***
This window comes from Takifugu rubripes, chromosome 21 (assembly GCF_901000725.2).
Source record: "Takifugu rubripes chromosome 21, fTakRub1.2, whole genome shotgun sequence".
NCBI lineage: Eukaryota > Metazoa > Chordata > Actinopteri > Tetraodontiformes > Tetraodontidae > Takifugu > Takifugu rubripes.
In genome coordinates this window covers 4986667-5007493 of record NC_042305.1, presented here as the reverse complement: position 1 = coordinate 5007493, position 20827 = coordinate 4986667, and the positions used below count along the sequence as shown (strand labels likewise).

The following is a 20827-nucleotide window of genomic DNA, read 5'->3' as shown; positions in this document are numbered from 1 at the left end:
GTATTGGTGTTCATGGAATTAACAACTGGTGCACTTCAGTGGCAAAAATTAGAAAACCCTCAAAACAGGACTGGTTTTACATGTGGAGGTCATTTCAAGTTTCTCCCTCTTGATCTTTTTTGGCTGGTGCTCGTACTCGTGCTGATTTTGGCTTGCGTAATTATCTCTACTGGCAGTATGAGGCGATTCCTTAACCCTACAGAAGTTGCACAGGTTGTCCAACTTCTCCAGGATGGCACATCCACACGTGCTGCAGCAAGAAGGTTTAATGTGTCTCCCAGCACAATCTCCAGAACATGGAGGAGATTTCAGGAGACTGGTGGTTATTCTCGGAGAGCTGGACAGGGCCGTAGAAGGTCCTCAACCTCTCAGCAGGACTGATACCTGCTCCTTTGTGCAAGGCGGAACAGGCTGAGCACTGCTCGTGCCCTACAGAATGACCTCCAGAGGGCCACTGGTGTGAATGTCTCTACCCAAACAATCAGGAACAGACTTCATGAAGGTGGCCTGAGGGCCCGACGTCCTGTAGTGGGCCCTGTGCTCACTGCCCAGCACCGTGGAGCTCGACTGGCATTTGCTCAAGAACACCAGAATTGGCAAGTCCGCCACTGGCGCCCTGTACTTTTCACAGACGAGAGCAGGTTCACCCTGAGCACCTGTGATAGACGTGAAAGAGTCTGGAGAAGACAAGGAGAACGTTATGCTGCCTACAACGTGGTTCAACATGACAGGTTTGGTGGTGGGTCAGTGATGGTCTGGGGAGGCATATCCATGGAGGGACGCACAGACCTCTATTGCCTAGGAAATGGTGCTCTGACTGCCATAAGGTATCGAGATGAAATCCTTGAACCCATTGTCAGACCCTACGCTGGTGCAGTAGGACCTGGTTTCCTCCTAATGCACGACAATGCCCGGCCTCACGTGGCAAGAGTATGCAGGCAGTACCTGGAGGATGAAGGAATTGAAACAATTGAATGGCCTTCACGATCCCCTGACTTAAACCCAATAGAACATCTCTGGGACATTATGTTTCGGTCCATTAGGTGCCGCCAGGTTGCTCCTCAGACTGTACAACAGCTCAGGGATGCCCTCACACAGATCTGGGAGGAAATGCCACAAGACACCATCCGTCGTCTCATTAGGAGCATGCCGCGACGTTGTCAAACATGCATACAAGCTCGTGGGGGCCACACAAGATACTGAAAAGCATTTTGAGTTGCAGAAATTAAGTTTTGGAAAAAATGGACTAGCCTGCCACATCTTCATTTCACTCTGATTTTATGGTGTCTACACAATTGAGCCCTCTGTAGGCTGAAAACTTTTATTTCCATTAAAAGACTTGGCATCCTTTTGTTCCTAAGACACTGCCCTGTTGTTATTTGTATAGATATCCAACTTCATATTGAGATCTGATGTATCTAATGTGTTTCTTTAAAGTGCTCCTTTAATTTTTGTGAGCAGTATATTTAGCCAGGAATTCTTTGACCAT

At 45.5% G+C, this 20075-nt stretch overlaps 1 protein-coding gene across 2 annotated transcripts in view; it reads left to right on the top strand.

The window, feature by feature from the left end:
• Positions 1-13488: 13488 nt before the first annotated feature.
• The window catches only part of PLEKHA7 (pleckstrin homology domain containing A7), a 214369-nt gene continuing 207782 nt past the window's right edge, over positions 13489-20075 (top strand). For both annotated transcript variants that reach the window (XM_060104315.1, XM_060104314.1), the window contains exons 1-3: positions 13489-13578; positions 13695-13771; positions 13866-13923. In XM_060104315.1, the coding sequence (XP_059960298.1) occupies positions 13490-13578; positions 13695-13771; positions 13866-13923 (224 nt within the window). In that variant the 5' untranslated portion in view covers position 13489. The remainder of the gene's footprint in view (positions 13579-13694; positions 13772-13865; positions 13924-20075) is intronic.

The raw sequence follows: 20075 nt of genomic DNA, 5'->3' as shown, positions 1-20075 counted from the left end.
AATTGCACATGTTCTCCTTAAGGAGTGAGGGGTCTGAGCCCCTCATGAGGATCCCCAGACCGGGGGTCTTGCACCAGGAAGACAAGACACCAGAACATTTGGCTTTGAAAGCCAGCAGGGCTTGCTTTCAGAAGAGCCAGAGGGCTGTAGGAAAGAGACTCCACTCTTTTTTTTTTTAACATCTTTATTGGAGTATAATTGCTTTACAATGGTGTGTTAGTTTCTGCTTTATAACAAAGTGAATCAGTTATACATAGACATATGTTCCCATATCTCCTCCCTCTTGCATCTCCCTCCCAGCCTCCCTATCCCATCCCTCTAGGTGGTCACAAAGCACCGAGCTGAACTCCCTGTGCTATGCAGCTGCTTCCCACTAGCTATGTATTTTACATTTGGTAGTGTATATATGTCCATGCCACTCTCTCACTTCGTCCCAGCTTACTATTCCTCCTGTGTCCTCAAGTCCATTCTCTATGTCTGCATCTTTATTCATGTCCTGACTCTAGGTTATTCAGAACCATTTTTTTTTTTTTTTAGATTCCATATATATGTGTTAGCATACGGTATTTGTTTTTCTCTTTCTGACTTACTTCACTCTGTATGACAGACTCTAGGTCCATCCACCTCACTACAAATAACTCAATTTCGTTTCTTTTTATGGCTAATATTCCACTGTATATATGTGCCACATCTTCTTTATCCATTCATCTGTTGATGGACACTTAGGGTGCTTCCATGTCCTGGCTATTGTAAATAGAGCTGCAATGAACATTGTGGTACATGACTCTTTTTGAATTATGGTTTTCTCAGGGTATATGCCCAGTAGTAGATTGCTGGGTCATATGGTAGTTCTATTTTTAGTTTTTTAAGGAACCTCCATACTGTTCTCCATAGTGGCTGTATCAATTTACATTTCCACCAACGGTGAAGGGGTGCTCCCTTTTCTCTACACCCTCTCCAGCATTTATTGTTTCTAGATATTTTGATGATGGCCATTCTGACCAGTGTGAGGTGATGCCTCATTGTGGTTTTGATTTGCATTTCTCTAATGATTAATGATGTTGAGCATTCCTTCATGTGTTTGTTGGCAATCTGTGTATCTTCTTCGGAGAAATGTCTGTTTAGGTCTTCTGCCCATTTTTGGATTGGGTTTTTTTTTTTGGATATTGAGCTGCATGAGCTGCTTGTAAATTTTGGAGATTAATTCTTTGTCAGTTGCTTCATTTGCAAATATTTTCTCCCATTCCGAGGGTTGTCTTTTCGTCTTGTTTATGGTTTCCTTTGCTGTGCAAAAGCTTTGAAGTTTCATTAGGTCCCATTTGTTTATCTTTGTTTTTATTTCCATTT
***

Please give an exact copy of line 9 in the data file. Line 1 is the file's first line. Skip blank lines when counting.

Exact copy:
• Positions 1-13488: 13488 nt before the first annotated feature.